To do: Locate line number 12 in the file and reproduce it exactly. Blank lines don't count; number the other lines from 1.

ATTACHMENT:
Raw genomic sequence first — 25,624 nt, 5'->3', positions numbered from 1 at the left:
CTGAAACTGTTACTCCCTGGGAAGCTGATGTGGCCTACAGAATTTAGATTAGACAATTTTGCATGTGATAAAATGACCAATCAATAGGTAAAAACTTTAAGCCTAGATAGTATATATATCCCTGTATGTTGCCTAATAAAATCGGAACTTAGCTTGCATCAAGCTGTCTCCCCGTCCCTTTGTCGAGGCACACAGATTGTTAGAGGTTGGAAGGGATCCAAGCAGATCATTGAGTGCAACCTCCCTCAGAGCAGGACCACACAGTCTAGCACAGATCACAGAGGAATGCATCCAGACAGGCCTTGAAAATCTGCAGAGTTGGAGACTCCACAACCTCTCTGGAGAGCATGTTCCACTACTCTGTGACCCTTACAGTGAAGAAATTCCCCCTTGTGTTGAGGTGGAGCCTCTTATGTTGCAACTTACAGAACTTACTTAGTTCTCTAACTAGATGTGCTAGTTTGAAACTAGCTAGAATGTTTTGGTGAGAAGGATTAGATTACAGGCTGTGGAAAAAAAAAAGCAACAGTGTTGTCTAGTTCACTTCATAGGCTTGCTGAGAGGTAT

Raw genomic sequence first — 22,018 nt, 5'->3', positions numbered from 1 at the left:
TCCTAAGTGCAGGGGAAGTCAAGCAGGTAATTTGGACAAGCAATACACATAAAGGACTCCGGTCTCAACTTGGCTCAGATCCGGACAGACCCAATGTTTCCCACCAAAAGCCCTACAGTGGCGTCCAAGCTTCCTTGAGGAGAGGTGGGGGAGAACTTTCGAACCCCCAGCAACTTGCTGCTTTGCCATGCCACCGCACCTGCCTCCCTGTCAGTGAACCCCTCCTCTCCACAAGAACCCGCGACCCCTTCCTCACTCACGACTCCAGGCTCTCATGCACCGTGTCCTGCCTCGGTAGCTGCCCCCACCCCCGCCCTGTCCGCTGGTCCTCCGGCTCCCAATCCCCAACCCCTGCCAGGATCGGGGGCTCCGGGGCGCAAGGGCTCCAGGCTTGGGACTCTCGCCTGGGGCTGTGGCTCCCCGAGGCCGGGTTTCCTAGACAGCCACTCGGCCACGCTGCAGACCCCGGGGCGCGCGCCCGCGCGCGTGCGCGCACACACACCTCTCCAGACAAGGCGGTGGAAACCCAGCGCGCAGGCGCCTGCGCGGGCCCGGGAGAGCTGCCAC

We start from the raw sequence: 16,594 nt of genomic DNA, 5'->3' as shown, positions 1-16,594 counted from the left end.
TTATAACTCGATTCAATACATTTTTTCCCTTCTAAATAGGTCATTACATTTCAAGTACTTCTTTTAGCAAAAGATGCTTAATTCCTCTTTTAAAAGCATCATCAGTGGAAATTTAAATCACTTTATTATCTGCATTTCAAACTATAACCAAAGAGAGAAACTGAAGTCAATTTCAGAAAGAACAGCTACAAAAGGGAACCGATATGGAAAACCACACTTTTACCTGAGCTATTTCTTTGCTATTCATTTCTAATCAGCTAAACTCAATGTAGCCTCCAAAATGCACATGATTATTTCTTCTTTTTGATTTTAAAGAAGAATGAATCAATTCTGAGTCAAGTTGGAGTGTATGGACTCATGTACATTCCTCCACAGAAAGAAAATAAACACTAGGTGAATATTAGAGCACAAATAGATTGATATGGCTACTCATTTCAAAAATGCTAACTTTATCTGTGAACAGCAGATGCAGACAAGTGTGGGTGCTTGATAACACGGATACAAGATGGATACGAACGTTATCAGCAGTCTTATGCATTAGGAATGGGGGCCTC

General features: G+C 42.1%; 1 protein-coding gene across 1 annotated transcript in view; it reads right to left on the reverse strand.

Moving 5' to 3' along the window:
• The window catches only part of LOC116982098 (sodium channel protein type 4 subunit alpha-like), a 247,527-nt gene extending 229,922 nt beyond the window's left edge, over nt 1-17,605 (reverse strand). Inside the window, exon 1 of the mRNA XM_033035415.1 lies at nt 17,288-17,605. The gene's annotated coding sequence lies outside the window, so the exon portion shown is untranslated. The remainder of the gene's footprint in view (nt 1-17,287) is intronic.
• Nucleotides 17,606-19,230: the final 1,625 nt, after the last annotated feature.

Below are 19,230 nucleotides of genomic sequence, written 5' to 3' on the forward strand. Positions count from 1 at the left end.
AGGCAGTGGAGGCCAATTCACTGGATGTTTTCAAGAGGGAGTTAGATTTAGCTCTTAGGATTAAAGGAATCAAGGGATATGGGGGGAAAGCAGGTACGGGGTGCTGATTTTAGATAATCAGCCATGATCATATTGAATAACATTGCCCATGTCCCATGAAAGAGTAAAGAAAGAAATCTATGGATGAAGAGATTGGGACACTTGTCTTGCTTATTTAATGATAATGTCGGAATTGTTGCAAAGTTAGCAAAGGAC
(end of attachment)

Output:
AGGCAGTGGAGGCCAATTCACTGGATGTTTTCAAGAGGGAGTTAGATTTAGCTCTTAGGATTAAAGGAATCAAGGGATATGGGGGGAAAGCAGGTACGGGGTGCTGATTTTAGATAATCAGCCATGATCATATTGAATAACATTGCCCATGTCCCATGAAAGAGTAAAGAAAGAAATCTATGGATGAAGAGATTGGGACACTTGTCTTGCTTATTTAATGATAATGTCGGAATTGTTGCAAAGTTAGCAAAGGAC